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Chariho Furniture: celebrating 25 years in business

October 12, 2012

Chariho Furniture is celebrating 25 years of serving South County. Pictured above: Chariho Furniture owner Ed Smith, right, his mother Carol Records, center, and his daughter Stephanie, left.

WYOMING—Ed Smith, owner of Chariho Furniture, opened up his suit jacket and pointed to the red, white and blue American flag stitched inside.
“People say, ‘You can’t buy American-made clothing,’” Smith said. “It’s got to be American-made. I don’t think this country would be in the position it’s in if people felt that way.”
For Ed Smith, “Made in America” is more than an empty slogan. Chariho Furniture prides itself on selling only American-made solid-wood furniture. They carry over 100 different brands, 20 of them Amish, and they specialize in pieces made to the customer’s exacting specifications. Everything can be customized, from the wood to the fabric to the finish to the hardware.

“If people prioritize good furniture, that’s our customer,” Smith said. “We have something that people will drive from New Hampshire to buy.”
Chariho Furniture is a true family business, with Smith’s mother Carol Records and daughter Stephanie on the team. The company has grown for 24 of the 25 years since its founding, and Smith believes there’s plenty of room to keep on growing.
“We’re helping the economy,” he said. “Every time we sell something, it’s jobs. It’s the factory owners, it’s the factory workers, it’s the trucks that bring it to us, it’s the support staff. You need jobs to have a good economy, and we’re supporting that.”
Smith and his business help support the community, as well, donating five percent of every mattress sale to local charities and non-profits. On top of that, Smith said, they have made generous contributions to community projects like the Arcadia YMCA, and Smith has been a member of the Rotary Club for 25 years.
“We’re big believers in giving back,” Smith said.
The story of Chariho Furniture begins with a 19-year-old Ed Smith, who got hired to do odd jobs for a local furniture store. Eventually he began doing repairs, upholstering and finishing. In 1987, right after Smith got married, the store went out of business.
Smith decided to open his own furniture store with $3,000 from his wedding and a loan borrowed against his parent’s home. The early years were anything but easy.
“’Rocky’ is a good term,” Smith said. “For the first two years, I had to keep convincing my wife that some day I’d be able to take a reasonable pay out of this business.”
His conviction paid off, and Chariho Furniture saw consistent growth until the recent recession left Smith with stagnating profits and a big decision.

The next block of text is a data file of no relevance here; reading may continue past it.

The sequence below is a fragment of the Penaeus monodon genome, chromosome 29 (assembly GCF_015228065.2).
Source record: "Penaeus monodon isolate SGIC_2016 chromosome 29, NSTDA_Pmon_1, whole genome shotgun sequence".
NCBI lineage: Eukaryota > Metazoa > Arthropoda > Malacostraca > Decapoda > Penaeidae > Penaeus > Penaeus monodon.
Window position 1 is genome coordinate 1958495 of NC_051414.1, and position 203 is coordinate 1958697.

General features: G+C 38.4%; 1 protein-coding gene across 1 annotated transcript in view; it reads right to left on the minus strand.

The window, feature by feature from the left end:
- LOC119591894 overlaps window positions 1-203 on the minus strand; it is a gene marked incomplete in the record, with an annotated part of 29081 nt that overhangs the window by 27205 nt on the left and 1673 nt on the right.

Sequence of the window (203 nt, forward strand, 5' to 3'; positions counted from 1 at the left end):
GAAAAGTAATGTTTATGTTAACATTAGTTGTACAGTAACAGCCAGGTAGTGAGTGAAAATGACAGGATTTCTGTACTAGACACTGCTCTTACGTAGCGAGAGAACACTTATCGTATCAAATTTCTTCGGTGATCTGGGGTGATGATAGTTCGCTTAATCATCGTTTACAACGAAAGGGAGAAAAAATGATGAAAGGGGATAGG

As his competitors went out of business or switched to furniture manufactured in Asia, Smith began to question his business model. In the end, though, he decided to stick with what he knew best and never compromise on quality. Today, he believes it’s the reason Chariho Furniture is still going strong.
“I think we have rebounded so much faster than our competition because we didn’t send mixed messages out there,” Smith said. “We didn’t advertise $999 leather sofas from China. We knew we were losing that customer. That’s fine. We never deviated from the plan of ‘we believe in what we do.’ It’s got to be solid-wood, it’s got to be American-made.”
Though Ed Smith, 47, is far from ready to leave the business, with his mother considering retirement his daughter Stephanie has shown interest in learning the trade.
“I just like the interior design part of it, and I like how everything you can do is custom,” Stephanie said.
Right now, Stephanie is finishing up her psychology major and communications minor at Rhode Island College, but she hopes to explore her post-graduation options by learning more about her father’s business.
“I never really encouraged her or discouraged her,” Smith said. “It was gonna have to be her decision if she ever walked through these doors. I think it’s great that she’s checking it out.”
Stephanie has her own ideas about how Chariho Furniture can grow its business by expanding its interior design services. With 25,000 square feet of showroom space and a mattress depot next to the original location, Ed Smith believes he can do more without branching out to new locations.
“I want to be hands-on,” he said. “I don’t want to manage multiple locations. We’re already drawing from five states. I’d rather expand on what we’re doing.”
To celebrate its 25th anniversary, Chariho Furniture and Mattress Depot will be offering up to 4 years of no interest financing as well as a weekly drawing for a flat screen HD TV with no purchase necessary for the entire month of October.

Southern Rhode Island Newspapers
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